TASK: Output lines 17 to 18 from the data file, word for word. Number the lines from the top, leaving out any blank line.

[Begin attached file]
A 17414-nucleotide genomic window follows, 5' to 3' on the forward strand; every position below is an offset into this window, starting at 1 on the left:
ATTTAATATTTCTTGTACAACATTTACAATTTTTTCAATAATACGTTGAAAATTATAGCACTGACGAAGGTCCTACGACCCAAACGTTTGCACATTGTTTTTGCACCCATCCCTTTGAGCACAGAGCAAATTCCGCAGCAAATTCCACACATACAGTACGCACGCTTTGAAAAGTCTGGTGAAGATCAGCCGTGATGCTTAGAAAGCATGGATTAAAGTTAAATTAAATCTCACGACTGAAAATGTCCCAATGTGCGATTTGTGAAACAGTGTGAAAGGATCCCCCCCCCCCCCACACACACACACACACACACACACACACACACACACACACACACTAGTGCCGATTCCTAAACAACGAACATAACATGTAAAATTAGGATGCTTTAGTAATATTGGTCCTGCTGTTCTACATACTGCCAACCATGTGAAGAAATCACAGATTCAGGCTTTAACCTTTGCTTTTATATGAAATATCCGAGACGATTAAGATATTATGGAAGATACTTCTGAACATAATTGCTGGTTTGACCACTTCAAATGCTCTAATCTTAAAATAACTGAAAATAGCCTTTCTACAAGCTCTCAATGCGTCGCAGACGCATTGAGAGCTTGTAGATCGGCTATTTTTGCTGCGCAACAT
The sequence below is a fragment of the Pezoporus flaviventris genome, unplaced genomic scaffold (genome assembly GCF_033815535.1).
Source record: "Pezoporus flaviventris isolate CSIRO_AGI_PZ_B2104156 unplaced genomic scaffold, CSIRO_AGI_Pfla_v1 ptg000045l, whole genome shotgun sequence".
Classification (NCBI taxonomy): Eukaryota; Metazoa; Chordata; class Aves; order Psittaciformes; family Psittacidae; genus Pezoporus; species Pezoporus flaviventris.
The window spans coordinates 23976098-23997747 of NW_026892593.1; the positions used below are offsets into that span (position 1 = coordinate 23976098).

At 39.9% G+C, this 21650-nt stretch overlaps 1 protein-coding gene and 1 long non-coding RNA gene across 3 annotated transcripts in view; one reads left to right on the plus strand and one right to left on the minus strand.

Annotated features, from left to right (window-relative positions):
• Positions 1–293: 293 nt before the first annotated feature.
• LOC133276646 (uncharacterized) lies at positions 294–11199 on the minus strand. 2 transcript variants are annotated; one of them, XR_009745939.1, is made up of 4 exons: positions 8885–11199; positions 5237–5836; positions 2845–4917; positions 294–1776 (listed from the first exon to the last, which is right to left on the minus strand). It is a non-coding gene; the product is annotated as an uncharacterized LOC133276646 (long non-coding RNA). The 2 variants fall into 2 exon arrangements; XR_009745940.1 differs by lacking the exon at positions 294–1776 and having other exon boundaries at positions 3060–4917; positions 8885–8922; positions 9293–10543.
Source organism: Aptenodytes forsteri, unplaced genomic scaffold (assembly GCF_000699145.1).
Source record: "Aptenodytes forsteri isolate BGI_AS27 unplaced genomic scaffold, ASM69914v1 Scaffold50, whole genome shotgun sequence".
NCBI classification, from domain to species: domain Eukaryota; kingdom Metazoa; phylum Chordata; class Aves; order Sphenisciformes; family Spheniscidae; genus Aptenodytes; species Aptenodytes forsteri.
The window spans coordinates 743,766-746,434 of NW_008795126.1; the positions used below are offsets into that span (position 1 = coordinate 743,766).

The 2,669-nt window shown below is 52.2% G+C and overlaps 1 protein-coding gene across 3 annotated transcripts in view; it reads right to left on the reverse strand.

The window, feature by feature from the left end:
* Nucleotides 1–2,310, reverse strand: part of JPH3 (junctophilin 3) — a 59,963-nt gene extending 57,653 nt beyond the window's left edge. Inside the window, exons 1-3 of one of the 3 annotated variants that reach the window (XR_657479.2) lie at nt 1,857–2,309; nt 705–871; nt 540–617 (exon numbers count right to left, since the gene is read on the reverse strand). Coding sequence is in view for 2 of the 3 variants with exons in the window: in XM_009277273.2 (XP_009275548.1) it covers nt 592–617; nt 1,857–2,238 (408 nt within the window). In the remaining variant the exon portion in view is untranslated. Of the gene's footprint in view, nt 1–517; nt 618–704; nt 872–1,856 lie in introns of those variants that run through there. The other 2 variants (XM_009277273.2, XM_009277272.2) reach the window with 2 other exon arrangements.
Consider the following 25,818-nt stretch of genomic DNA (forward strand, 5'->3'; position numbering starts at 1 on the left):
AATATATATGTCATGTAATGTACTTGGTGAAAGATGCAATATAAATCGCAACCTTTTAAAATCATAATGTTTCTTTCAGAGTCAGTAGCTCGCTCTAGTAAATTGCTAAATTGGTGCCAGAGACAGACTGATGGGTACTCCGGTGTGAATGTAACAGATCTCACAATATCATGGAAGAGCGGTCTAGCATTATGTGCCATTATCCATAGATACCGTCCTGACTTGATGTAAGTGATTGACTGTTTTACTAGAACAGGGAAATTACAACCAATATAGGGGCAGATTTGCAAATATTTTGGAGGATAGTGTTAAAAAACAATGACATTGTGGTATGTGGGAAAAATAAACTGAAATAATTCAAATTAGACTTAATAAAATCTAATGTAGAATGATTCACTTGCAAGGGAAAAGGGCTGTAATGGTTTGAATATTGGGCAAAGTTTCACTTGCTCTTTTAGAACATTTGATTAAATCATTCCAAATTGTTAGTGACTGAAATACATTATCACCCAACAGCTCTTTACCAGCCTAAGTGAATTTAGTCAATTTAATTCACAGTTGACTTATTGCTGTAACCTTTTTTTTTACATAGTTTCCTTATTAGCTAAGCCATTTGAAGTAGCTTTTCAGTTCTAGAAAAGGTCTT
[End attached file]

* Nucleotides 1–2,310, reverse strand: part of JPH3 (junctophilin 3) — a 59,963-nt gene extending 57,653 nt beyond the window's left edge. Inside the window, exons 1-3 of one of the 3 annotated variants that reach the window (XR_657479.2) lie at nt 1,857–2,309; nt 705–871; nt 540–617 (exon numbers count right to left, since the gene is read on the reverse strand). Coding sequence is in view for 2 of the 3 variants with exons in the window: in XM_009277273.2 (XP_009275548.1) it covers nt 592–617; nt 1,857–2,238 (408 nt within the window). In the remaining variant the exon portion in view is untranslated. Of the gene's footprint in view, nt 1–517; nt 618–704; nt 872–1,856 lie in introns of those variants that run through there. The other 2 variants (XM_009277273.2, XM_009277272.2) reach the window with 2 other exon arrangements.
Consider the following 25,818-nt stretch of genomic DNA (forward strand, 5'->3'; position numbering starts at 1 on the left):